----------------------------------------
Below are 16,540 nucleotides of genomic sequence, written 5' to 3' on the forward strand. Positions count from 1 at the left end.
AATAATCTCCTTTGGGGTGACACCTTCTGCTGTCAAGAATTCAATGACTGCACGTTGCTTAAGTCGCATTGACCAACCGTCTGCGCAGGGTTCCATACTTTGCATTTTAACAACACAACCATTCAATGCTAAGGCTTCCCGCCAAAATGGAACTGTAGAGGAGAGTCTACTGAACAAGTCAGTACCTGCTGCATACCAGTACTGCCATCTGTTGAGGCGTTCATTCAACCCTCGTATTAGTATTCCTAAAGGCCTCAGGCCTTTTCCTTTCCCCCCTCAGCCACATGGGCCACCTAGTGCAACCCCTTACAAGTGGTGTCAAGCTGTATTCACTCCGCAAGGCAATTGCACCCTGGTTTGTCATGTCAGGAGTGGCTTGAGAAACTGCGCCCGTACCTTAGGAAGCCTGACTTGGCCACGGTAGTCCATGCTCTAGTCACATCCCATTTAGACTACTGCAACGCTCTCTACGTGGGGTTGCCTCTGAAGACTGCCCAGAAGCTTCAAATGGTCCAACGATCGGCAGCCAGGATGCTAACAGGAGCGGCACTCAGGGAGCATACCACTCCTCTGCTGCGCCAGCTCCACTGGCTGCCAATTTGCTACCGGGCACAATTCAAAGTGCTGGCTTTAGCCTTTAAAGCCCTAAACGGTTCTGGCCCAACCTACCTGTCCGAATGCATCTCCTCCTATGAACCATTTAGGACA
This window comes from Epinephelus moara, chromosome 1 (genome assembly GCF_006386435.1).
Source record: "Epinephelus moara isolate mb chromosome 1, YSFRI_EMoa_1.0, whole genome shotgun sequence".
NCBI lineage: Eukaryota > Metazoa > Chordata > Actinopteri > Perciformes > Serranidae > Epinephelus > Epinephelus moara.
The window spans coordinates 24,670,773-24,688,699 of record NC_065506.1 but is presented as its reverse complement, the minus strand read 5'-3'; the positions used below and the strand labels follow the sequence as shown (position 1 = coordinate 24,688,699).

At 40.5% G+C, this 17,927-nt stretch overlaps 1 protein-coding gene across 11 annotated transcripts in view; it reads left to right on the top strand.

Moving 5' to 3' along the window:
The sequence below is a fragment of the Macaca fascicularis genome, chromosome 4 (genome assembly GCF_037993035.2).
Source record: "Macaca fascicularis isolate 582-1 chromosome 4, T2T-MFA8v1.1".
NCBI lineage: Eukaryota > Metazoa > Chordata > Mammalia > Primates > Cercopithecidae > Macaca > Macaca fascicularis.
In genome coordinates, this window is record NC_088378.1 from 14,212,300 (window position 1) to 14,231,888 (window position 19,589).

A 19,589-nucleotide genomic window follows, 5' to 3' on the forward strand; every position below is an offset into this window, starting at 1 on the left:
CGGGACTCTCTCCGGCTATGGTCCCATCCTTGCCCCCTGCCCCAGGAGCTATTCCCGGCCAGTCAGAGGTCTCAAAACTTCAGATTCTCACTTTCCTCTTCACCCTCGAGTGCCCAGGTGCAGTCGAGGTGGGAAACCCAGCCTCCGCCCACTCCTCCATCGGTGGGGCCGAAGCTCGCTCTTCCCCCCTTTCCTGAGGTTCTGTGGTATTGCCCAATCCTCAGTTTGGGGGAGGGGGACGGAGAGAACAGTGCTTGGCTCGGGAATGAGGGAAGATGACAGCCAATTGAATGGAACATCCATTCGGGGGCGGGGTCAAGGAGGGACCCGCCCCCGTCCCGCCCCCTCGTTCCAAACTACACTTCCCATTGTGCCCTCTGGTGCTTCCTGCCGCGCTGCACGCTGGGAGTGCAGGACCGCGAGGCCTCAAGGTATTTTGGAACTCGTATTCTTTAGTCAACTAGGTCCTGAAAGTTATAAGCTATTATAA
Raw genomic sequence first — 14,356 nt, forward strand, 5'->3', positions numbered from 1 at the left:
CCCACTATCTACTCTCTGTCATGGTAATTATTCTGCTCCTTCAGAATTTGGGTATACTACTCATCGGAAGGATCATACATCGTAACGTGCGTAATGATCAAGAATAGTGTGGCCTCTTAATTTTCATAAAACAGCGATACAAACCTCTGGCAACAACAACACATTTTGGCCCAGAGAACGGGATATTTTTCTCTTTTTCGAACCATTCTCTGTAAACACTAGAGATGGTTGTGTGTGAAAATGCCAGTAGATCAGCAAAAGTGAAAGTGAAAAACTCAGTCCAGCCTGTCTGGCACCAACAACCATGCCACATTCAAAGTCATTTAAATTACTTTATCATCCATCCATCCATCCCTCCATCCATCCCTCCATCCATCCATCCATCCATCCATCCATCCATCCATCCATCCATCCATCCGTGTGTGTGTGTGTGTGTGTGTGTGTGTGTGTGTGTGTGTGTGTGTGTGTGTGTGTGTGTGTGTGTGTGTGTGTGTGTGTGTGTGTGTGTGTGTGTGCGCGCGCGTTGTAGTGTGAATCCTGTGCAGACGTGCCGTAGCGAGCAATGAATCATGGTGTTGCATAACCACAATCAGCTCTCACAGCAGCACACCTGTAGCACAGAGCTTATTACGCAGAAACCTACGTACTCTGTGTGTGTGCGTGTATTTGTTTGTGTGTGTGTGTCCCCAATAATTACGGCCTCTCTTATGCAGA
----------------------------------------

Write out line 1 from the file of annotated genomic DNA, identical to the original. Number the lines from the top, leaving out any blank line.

Below are 16,540 nucleotides of genomic sequence, written 5' to 3' on the forward strand. Positions count from 1 at the left end.